Maine’s natural environment provides us with so much: healthy air, clean water, flood control, crop pollination, carbon sequestration, inspiration, recreation, and much more. Though our scientific knowledge grows every year, there are species and relationships in nature we know little about or haven’t even discovered.
Maine’s ecological reserve system was created by the Legislature in 2000 to conserve the state’s rich array of plant and animal life, and to protect effective examples of all the habitat types found in Maine. Today, the role of ecological reserves in supporting long-term scientific research, protecting biodiversity, and helping mitigate climate change is more critical than ever.
I was first introduced to Maine’s ecological reserves when I hiked Old Speck at the Mahoosuc Unit. On that cloudy, summer day we could easily make out the layers of mountains in the distance that created a gradient of blue, blending in with the sky. That same year we toted our canoe up to Deboullie, where we were wowed again by the beauty of the mossy forests and undeveloped ponds.
These special places are protected by ecological reserves and include some of Maine’s most stunning public lands, including St. John Ponds, Cutler Coast, and the Bigelow Range. They also include lesser known lands that harbor rare or unique plant and animal species that need protecting. In addition to 19 ecological reserves designated by the Bureau of Parks and Lands, Maine Inland Fisheries and Wildlife as well as private organizations manage 50 ecological reserves across the state.
Maine’s ecological reserve system started as an idea in the 1980s, supported by conservationists and industry alike, to “save all the pieces” by conserving Maine’s unique biodiversity. Today, it’s an essential conservation tool.
Compounding Threats to Maine’s Wildlands
As Maine’s environment faces growing threats from development, pollution, invasive species, biodiversity loss, and climate change, it is more important than ever to protect at-risk animals and plants, and to ensure ecosystems remain intact. Climate change and biodiversity are interlinked global challenges driven by human activity. Worldwide, one million species are vulnerable to extinction,¹ and one-third of terrestrial species in the U.S. are threatened with extinction.2,3
Climate change is increasing the intensity and frequency of storms and average annual temperatures,4 which will affect Maine’s forests, watersheds, and the wildlife that inhabit them over the coming decades. For fish and wildlife, scientists predict that changes to habitat will force most species to retreat northward or to higher elevations, or otherwise find refuge to survive.
Development pressure is one of the biggest threats to wildlife habitat in Maine, a state that contains globally significant bird habitat and the largest contiguous temperate broadleaf forest in the world. Southern and coastal Maine had higher rates of conversion of open space to development than northern and western Maine.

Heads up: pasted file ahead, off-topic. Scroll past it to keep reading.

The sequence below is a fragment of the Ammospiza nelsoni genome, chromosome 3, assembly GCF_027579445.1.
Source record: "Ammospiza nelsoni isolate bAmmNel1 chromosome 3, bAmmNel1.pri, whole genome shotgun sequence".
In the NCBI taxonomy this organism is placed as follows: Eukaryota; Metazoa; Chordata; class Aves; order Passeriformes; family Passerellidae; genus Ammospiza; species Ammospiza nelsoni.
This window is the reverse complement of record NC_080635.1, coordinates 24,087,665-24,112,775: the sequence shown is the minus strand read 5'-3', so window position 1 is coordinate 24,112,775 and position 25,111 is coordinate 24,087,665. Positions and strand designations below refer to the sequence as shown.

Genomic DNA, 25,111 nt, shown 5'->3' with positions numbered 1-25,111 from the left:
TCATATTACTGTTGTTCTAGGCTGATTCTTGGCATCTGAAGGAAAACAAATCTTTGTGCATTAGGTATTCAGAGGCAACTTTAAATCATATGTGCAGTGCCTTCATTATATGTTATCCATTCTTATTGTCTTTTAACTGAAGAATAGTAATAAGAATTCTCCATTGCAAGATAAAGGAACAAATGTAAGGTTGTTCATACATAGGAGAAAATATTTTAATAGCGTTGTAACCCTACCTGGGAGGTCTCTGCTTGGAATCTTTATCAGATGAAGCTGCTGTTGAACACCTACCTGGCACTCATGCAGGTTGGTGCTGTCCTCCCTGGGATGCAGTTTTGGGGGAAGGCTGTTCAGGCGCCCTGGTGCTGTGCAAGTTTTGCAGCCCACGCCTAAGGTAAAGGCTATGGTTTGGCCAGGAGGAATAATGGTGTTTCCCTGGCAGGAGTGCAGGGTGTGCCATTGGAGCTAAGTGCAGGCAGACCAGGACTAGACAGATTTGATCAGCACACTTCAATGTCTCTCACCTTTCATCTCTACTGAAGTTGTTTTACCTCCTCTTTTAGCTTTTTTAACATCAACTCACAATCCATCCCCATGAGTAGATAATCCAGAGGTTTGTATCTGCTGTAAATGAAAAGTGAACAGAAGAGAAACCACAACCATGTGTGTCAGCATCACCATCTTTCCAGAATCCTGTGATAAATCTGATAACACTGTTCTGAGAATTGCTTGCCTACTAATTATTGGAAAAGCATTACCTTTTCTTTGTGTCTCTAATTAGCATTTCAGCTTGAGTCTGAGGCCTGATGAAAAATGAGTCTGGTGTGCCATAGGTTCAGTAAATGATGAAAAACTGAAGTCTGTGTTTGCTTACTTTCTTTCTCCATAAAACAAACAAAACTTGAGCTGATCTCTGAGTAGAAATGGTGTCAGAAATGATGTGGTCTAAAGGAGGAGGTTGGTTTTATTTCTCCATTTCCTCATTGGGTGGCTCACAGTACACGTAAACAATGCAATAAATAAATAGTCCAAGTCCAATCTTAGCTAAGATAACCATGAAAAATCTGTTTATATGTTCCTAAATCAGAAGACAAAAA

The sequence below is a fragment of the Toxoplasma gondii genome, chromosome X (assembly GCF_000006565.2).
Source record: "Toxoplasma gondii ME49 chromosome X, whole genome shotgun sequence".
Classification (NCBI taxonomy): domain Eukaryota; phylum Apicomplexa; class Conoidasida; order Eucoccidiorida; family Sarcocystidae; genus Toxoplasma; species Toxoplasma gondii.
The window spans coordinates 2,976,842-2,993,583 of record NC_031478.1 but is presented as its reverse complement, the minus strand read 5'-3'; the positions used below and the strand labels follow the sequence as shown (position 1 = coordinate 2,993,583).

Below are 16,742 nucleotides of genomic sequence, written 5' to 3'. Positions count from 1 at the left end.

Rising to the Challenge of Saving All the Pieces
Ecological reserves provide many benefits to Maine people. On average, ecological reserves store 30% more above-ground carbon than other lands in Maine on a per-acre basis. They also serve as long-term research sites, providing scientific research opportunities to enhance our understanding of environmental change on the landscape. Ecological reserves also protect both common and at-risk species in Maine, including some of the few old growth forest stands in the state, a vanishing resource that is very important as wildlife habitat.
However, the promise of the ecological reserve system to save all the pieces has not fully been met. Only a portion of all habitat types are under conservation, leaving many important habitats and the species they support vulnerable, especially in southern Maine. New ecological reserves in southern Maine, where there are relatively high rates of rare, threatened, and endangered plant and animal species, would also create accessible recreation opportunities in the part of the state where the majority of the population lives.
In 2022, NRCM worked with partners to pass a law that will allow the Bureau of Parks and Lands to expand existing ecological reserves and designate new ones across Maine. It also includes a provision that adds the gathering of materials by members of federally recognized Wabanaki tribes to the list of allowable activities on ecological reserves.
By taking action to protect Maine’s biodiversity strongholds, we can increase resilience to climate change and provide critical habitat for wildlife that live in and migrate through Maine. We also can enhance the management of forests, farms, fisheries, outdoor recreation, and natural resources.
Expanding ecological reserves across Maine is needed to open the door to greater protection of biodiversity and wildlife habitat, which will benefit current and future generations and create a more livable environment.
—by NRCM Forests & Wildlife Director Melanie Sturm
About the Artist: Placing a special focus on at-risk species and wildlands, artist Zoe Keller weaves drawings that explore the interconnectedness of fragile, vanishing ecosystems. By highlighting the biodiversity at risk in an era of human-driven mass extinction their work aims to inspire reverence for the natural world and action to defend what we have left. View Zoe’s work on Instagram @zoekellerart
Originally printed in the Summer 2022 edition of Maine Environment newsletter